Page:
New Topeka Fire Chief Craig Duke looks to engage community, build new programs

By Luke Ranker
Topeka Capital Journal – March 21, 2017


The Topeka Fire Department should be more diverse and better engaged with the community, new fire chief Craig Duke said.


He also wants to intensify CPR training and explore Spanish language programs — two programs he was involved in during more than 30 year career with the Kansas City, Kan., Fire Department. Duke, hired earlier this month, spoke publicly Monday during his first full day in Topeka.


“I’m really looking forward to this,” he said. “Everyone has welcomed me with open arms.”


The department needs to engage young Topekans — as early as middle school — to educate them about career opportunities in firefighting and be seen as mentors, he said. At KCKFD he was involved in a program focused on providing training for low income students which he said could be applicable in Topeka.


“I’m looking toward more diverse firefighters that meet the diversity of the city,” Duke said.


Overall community engagement would help the department meet the city’s needs better, he said. Duke also plans to meet with firefighters and community leaders in one-on-one and group settings as he determines how to lead the department.


Increased CPR training and programs for Spanish speakers are two ways Duke said he’d like to engage the community.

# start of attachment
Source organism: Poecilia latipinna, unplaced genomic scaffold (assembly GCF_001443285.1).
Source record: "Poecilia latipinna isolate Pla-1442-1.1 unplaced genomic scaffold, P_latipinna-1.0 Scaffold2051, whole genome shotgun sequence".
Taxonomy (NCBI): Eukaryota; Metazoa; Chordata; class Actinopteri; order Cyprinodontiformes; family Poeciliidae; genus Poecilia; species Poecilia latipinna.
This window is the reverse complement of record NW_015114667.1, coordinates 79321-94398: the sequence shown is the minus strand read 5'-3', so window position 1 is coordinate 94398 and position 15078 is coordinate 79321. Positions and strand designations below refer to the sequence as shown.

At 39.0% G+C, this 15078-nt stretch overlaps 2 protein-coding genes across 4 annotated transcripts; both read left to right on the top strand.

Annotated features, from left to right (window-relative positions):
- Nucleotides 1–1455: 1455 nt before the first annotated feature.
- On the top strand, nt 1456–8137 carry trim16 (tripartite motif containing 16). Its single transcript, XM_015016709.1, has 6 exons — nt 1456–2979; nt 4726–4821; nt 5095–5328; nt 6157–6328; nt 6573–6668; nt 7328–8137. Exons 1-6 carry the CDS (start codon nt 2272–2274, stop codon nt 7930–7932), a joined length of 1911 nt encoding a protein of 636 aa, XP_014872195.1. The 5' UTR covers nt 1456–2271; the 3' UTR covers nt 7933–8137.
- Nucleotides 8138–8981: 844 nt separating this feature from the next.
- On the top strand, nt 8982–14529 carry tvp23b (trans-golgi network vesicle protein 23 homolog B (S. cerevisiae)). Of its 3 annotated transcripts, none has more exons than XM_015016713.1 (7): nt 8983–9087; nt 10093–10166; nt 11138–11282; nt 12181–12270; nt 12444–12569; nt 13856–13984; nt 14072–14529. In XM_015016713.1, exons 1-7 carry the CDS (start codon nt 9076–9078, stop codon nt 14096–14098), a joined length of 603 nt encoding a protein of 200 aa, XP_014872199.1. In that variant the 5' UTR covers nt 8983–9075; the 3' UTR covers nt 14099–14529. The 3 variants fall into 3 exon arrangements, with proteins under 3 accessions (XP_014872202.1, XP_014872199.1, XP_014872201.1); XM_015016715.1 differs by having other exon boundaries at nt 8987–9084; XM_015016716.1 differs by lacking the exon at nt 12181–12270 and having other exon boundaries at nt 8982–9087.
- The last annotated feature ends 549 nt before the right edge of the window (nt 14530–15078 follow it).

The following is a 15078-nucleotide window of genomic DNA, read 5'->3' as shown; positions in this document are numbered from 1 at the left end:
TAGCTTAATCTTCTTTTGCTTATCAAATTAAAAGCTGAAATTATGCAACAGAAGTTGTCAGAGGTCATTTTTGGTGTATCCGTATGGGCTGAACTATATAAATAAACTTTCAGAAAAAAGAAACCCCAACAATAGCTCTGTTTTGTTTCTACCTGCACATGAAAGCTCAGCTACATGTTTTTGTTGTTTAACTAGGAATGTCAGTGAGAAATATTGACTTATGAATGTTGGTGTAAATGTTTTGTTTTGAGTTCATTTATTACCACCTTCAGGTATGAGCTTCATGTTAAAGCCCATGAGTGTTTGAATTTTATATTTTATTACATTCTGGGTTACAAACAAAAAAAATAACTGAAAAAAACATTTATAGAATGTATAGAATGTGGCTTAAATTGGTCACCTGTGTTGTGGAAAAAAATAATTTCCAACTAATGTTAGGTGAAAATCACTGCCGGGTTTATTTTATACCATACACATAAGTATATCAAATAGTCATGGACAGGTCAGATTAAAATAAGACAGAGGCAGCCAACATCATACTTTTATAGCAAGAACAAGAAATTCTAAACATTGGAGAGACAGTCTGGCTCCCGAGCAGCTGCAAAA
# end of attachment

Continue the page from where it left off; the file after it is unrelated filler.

Hands-only CPR training has become a standard which Duke said he was involved in pushing for in KCK. TFD should lead efforts to grow hands-only CPR training in schools and other community groups, he said.


“(We could) make Topeka one of the safest places if you happen to suffer from some sort of heart condition,” he said.


In KCK Duke was involved in CPR and first aid classes for Spanish-speaking citizens and worked to hire bilingual firefighters, which he said helped engage and strength relationships with the Spanish-speaking community there.


“(It) really helped us with that cross culture aspect and work with that community,” he said.


In the past, city officials have expressed interest in expanding the fire department’s advanced life support services. More than 90 percent of fire departments serving populations above 100,000 have some form of and advanced life support, either in paramedics who treat patients on scene or in transport services, he said. Topeka currently has basic life support services.


Duke said he expects to continue the discussion on ALS.


“I want to make sure whatever is decided is best for the citizens of Topeka,” he said.


Duke comes to Topeka after a brief retirement, which he jokingly called a “sabbatical,” but he has no reservations about taking over Topeka’s fire service.


“I’m ready,” he said. “This was an opportunity I couldn’t refuse.”